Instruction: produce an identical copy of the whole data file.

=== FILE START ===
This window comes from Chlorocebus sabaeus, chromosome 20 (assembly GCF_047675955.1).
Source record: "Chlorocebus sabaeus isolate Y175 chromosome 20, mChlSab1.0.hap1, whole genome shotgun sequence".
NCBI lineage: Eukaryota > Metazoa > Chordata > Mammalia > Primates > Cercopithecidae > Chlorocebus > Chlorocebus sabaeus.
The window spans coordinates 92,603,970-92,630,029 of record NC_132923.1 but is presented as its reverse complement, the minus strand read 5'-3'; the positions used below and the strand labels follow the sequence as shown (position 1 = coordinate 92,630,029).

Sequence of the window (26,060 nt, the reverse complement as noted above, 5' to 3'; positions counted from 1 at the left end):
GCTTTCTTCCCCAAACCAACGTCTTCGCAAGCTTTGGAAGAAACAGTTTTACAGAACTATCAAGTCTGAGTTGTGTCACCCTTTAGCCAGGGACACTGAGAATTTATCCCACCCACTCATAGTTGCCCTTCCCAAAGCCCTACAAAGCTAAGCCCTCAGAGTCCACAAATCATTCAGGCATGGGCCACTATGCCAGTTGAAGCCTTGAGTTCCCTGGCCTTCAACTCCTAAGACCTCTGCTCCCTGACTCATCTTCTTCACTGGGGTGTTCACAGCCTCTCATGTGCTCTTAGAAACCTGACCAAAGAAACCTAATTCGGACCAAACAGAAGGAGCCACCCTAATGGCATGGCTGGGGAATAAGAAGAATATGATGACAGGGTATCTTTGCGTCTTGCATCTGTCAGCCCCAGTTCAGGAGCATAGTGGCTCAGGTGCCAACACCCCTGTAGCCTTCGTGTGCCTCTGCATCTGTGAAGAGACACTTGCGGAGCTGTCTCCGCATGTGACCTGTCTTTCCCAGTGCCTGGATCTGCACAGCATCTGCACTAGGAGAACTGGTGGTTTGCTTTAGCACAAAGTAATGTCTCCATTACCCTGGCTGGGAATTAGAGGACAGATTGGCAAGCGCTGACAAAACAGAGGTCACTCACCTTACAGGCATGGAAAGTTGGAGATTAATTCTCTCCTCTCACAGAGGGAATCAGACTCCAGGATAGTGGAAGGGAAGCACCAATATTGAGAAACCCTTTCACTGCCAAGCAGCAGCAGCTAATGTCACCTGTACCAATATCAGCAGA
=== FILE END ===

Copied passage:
This window comes from Chlorocebus sabaeus, chromosome 20 (assembly GCF_047675955.1).
Source record: "Chlorocebus sabaeus isolate Y175 chromosome 20, mChlSab1.0.hap1, whole genome shotgun sequence".
NCBI lineage: Eukaryota > Metazoa > Chordata > Mammalia > Primates > Cercopithecidae > Chlorocebus > Chlorocebus sabaeus.
The window spans coordinates 92,603,970-92,630,029 of record NC_132923.1 but is presented as its reverse complement, the minus strand read 5'-3'; the positions used below and the strand labels follow the sequence as shown (position 1 = coordinate 92,630,029).

Sequence of the window (26,060 nt, the reverse complement as noted above, 5' to 3'; positions counted from 1 at the left end):
GCTTTCTTCCCCAAACCAACGTCTTCGCAAGCTTTGGAAGAAACAGTTTTACAGAACTATCAAGTCTGAGTTGTGTCACCCTTTAGCCAGGGACACTGAGAATTTATCCCACCCACTCATAGTTGCCCTTCCCAAAGCCCTACAAAGCTAAGCCCTCAGAGTCCACAAATCATTCAGGCATGGGCCACTATGCCAGTTGAAGCCTTGAGTTCCCTGGCCTTCAACTCCTAAGACCTCTGCTCCCTGACTCATCTTCTTCACTGGGGTGTTCACAGCCTCTCATGTGCTCTTAGAAACCTGACCAAAGAAACCTAATTCGGACCAAACAGAAGGAGCCACCCTAATGGCATGGCTGGGGAATAAGAAGAATATGATGACAGGGTATCTTTGCGTCTTGCATCTGTCAGCCCCAGTTCAGGAGCATAGTGGCTCAGGTGCCAACACCCCTGTAGCCTTCGTGTGCCTCTGCATCTGTGAAGAGACACTTGCGGAGCTGTCTCCGCATGTGACCTGTCTTTCCCAGTGCCTGGATCTGCACAGCATCTGCACTAGGAGAACTGGTGGTTTGCTTTAGCACAAAGTAATGTCTCCATTACCCTGGCTGGGAATTAGAGGACAGATTGGCAAGCGCTGACAAAACAGAGGTCACTCACCTTACAGGCATGGAAAGTTGGAGATTAATTCTCTCCTCTCACAGAGGGAATCAGACTCCAGGATAGTGGAAGGGAAGCACCAATATTGAGAAACCCTTTCACTGCCAAGCAGCAGCAGCTAATGTCACCTGTACCAATATCAGCAGA